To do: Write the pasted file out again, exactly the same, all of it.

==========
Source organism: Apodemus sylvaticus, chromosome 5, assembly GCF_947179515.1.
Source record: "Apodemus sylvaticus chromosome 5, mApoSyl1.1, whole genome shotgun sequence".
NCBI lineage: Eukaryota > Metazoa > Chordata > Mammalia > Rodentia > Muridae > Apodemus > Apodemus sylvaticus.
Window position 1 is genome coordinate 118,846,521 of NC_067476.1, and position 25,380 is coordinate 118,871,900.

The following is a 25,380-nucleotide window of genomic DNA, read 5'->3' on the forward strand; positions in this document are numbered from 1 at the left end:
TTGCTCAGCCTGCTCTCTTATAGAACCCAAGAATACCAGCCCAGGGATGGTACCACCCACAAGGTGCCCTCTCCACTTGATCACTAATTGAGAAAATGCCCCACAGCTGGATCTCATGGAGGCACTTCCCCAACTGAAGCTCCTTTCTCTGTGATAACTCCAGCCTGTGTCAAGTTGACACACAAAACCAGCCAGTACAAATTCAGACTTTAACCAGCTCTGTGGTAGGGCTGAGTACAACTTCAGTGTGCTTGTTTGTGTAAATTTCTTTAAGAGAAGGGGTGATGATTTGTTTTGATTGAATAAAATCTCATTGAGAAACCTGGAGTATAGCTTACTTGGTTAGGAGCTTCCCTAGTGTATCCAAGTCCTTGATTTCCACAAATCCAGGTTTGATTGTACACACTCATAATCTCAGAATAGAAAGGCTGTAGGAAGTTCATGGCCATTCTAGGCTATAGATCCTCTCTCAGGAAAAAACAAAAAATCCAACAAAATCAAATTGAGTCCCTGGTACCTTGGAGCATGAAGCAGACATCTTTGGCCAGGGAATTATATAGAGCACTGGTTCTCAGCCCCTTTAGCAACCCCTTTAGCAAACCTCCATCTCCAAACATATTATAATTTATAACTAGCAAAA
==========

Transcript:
Source organism: Apodemus sylvaticus, chromosome 5, assembly GCF_947179515.1.
Source record: "Apodemus sylvaticus chromosome 5, mApoSyl1.1, whole genome shotgun sequence".
NCBI lineage: Eukaryota > Metazoa > Chordata > Mammalia > Rodentia > Muridae > Apodemus > Apodemus sylvaticus.
Window position 1 is genome coordinate 118,846,521 of NC_067476.1, and position 25,380 is coordinate 118,871,900.

The following is a 25,380-nucleotide window of genomic DNA, read 5'->3' on the forward strand; positions in this document are numbered from 1 at the left end:
TTGCTCAGCCTGCTCTCTTATAGAACCCAAGAATACCAGCCCAGGGATGGTACCACCCACAAGGTGCCCTCTCCACTTGATCACTAATTGAGAAAATGCCCCACAGCTGGATCTCATGGAGGCACTTCCCCAACTGAAGCTCCTTTCTCTGTGATAACTCCAGCCTGTGTCAAGTTGACACACAAAACCAGCCAGTACAAATTCAGACTTTAACCAGCTCTGTGGTAGGGCTGAGTACAACTTCAGTGTGCTTGTTTGTGTAAATTTCTTTAAGAGAAGGGGTGATGATTTGTTTTGATTGAATAAAATCTCATTGAGAAACCTGGAGTATAGCTTACTTGGTTAGGAGCTTCCCTAGTGTATCCAAGTCCTTGATTTCCACAAATCCAGGTTTGATTGTACACACTCATAATCTCAGAATAGAAAGGCTGTAGGAAGTTCATGGCCATTCTAGGCTATAGATCCTCTCTCAGGAAAAAACAAAAAATCCAACAAAATCAAATTGAGTCCCTGGTACCTTGGAGCATGAAGCAGACATCTTTGGCCAGGGAATTATATAGAGCACTGGTTCTCAGCCCCTTTAGCAACCCCTTTAGCAAACCTCCATCTCCAAACATATTATAATTTATAACTAGCAAAA